"Used Up" Electricity and Circuits
Why does electricity have to flow in a circuit? If
the electrical energy is expended at the load, say a light bulb,
what actually gets returned in the neutral wire to where is it
returned? Does it go back to the panel or to the source and why?
Is there some kind of effluent that is produced after the
electrical energy is "expended" at the load? I have looked for an
answer to these questions and have yet to find an explanation.
You can think of electricity as a movement of a property called
charge. In conductors, such as wires, charge is free to move and it
does so with ease. In insulators, like plastic, charge is fixed and
cannot move, and therefore cannot conduct electricity. In things like
light bulbs and toasters, some charge is free and some is fixed. As a
result, those things conduct electricity, but do so at a price.
Charge that moves through light bulbs or toasters must be pushed
harder in order to go through, and consequently, charge through those
items transfers some of the energy used in the pushing. In the light
bulb, it is transferred into visible light and heat, and in the
toaster it is mostly heat. The thing that does the pushing is
something like a battery or a generator. You can think of a battery
or generator as a charge pump. Charge that moves is called current
and is measured in amperes.
Let us just consider the battery for a moment. Current
that comes out of the battery must eventually return to the battery.
Here is a little thought experiment. Think about a pump and a hose.
Fill the pump and a hose with water. Then connect one end of the hose
to the pump outlet and the other end of the hose to the inlet. Turn
the pump on. Water will flow from the outlet, through the hose, to
the inlet, then through the pump and back again to the outlet. This
keeps repeating and becomes a continuous flow of water. In this
analogy, the pump is the battery, the water is the charge, flowing
water is the current and the hose is a conductor, like a wire. The
whole thing is a circuit.
Now, let us modify the circuit by putting a restriction
in the hose, like a half-closed valve. The outlet side of the pump
will build up pressure to force the water through the restriction. If
you measure the pressure in the hose before and after the
restriction, you will find a pressure difference high on the source
side of the water flow and lower on the return side. The pressure
difference is the voltage across the restriction, and the restriction
is some kind of resistance, like a light bulb or toaster.
This analogy points out several things: Charge is
already in the circuit. It exists in the wires, in the battery and in
the toaster, but it will not do anything useful unless you have a pump,
like a battery or generator, to move it. The pump moving the charge
merely takes the charge from the inlet of the pump and pushes it
through the outlet. It does not create any charge, so any charge it
pushes out must have been sucked in through the inlet, so what goes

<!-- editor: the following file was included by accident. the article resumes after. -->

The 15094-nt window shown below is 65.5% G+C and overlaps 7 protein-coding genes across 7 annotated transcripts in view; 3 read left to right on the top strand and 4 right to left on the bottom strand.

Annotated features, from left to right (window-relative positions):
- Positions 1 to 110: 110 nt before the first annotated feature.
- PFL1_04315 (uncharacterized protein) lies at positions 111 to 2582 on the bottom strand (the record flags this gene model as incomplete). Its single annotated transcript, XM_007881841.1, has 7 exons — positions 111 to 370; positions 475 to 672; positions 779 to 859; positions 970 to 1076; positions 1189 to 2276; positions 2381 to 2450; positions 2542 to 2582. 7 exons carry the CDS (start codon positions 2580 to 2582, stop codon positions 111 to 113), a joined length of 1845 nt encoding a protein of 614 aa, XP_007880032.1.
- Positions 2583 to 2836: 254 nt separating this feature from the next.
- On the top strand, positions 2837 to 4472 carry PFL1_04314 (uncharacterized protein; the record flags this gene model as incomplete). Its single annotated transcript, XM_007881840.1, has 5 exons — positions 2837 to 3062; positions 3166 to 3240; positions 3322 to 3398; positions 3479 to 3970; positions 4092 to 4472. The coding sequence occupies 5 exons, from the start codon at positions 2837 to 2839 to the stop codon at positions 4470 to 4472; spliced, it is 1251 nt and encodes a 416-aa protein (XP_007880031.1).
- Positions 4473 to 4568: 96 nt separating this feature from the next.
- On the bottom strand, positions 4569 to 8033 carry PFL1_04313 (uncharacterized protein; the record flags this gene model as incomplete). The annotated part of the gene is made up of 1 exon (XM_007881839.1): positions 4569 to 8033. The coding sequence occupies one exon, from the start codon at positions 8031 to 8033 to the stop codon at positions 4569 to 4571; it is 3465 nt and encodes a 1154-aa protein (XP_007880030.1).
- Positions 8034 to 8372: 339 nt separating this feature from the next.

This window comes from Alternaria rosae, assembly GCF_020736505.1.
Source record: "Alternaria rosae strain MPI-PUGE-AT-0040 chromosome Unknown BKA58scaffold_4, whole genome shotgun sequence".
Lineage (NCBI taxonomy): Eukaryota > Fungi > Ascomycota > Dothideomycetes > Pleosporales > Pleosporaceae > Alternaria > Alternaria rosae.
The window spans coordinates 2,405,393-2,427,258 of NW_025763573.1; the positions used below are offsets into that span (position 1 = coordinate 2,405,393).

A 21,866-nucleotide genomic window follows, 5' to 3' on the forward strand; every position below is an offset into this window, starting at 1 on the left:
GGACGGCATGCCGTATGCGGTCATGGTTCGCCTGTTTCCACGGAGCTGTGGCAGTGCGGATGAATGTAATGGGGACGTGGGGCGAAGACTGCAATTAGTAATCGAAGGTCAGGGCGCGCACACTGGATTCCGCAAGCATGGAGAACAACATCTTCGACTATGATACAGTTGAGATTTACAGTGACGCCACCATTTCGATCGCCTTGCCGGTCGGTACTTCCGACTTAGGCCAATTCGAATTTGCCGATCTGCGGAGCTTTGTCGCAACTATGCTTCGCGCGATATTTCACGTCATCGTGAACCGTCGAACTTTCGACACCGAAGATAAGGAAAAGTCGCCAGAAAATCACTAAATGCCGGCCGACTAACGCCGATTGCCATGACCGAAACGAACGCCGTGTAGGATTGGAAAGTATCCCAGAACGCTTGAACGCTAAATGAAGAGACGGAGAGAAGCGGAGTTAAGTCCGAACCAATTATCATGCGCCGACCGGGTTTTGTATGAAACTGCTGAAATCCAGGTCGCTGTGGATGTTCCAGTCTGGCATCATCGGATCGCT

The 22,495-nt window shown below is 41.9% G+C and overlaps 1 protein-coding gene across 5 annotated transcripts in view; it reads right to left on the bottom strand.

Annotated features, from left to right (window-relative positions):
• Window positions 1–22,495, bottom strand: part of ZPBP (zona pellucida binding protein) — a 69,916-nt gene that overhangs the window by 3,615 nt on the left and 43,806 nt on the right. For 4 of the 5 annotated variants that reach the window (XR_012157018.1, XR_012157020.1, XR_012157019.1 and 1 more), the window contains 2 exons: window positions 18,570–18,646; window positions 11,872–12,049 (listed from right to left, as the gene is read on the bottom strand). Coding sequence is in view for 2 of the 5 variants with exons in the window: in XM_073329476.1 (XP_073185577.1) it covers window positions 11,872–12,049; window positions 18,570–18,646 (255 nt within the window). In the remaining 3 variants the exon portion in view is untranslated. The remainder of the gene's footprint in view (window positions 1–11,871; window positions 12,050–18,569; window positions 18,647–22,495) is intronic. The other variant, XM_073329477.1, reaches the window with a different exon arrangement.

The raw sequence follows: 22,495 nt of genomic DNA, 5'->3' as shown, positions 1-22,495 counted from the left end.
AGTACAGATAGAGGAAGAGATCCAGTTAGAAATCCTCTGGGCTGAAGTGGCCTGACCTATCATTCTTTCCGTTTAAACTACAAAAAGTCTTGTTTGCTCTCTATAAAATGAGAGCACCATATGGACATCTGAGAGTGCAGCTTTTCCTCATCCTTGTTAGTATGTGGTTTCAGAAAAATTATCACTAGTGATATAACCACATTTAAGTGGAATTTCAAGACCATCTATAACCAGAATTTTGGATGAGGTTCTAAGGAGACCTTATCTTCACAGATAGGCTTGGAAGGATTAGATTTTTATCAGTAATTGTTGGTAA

out eventually has to go back in.
So you see, the energy you spoke of in your question
does not really get expended it simply is transferred from one thing
to another. Within a system, energy is a conserved quantity. Within a
circuit, charge is also a conserved quantity.
Hope this helps.
You seem to have at least a bit of an understanding of electricity, to
believe it is "Used up" in the load. However, some of what you have been
taught is a little inaccurate, so I am going to use an analogy or two to
The voltage created by a generator or a battery is a measure of potential.
Think of this like an elevated trough of water. Lots of pressure, but it is
not going anywhere yet.
Current, or Amperage, is the flow of electricity. In this case, we may think
of it as a thin hose running from the bottom of the trough. Water will run
down it, trying to get towards the ground, but right now it is not moving
because the end is capped, and not going anywhere.
We could in theory allow this hose to fill another trough sitting on the
ground, and the flow would be current. However, unless we put in a pump of
some sort, (Battery or Generator), the upper trough will quickly empty. We
could also get some use out of this flowing water, by sending it through a
waterfall, or perhaps a water wheel so it can do some work for us. All
these diversions however slow the flow of the water from the upper to the
lower trough, and while we could put any number of devices in to take
advantage of our water flow, soon they would each be taking up so
and slowing the flow of water so much that the flow would not be very useful
at all. In this sense, we could say that the load we are using "uses up"
"Electricity" in a circuit has two parts, electrons and electric energy.
The electrons are particles that travel through the wires. Each electron
has an electric charge. The electric energy is transported by the
electrons. Their electric charge allows the electrons to do this.
Batteries and generators are devices that give electric energy to electrons.
The batteries and generators push the electrons through the circuits. As
the electrons move through, each is given a small amount of electric energy.
Light bulbs and motors are given some of the electrical energy from the
electrons. As the electrons pass through such a device, some of its
electrical energy goes to the device. It can then become light, heat,
motion, and other kinds of energy.
The electrons keep traveling through the circuit. Energy is picked up at
the power source and dropped off at the various devices. When there is more
than one device in a circuit, all energy doesn't go to the first object.
When you first turn on a circuit, things aren't perfect. After a few
microseconds, the circuit settles into a balance.
Dr. Ken Mellendorf
Illinois Central College
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Update: June 2012